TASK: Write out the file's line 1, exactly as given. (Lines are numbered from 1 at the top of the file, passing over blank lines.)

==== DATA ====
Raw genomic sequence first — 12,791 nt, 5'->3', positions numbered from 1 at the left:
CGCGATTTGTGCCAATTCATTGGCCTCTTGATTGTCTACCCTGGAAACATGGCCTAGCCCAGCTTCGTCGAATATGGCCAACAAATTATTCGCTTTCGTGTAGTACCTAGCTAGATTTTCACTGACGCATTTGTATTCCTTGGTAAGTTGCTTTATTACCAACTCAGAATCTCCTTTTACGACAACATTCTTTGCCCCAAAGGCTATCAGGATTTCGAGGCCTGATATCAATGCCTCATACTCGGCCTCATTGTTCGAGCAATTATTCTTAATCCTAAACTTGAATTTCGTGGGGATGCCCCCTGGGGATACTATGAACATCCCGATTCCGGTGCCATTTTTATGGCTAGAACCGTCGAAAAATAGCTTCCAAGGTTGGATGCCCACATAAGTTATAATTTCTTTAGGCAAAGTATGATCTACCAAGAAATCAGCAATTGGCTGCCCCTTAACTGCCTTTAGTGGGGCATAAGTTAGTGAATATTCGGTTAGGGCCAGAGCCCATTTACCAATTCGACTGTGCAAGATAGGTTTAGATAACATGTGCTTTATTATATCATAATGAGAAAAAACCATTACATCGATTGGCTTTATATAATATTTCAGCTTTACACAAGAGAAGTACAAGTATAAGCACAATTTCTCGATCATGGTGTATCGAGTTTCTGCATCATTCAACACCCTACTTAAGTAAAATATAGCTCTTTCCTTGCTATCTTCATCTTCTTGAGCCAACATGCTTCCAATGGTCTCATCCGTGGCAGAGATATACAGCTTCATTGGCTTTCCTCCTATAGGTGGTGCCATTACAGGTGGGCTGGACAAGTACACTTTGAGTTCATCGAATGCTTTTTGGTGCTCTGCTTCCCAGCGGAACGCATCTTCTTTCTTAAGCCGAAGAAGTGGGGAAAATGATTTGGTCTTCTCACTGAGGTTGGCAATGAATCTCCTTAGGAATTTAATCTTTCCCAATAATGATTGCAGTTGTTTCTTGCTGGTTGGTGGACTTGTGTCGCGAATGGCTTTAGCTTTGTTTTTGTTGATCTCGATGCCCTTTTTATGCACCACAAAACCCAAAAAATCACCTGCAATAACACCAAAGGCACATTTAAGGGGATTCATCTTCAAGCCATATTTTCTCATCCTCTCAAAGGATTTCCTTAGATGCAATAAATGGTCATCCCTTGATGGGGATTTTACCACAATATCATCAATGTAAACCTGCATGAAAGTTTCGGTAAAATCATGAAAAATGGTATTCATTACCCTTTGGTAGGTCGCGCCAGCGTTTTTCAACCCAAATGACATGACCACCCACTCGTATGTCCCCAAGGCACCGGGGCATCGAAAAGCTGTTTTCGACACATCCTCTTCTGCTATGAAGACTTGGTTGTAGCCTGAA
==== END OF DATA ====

Raw genomic sequence first — 12,791 nt, 5'->3', positions numbered from 1 at the left: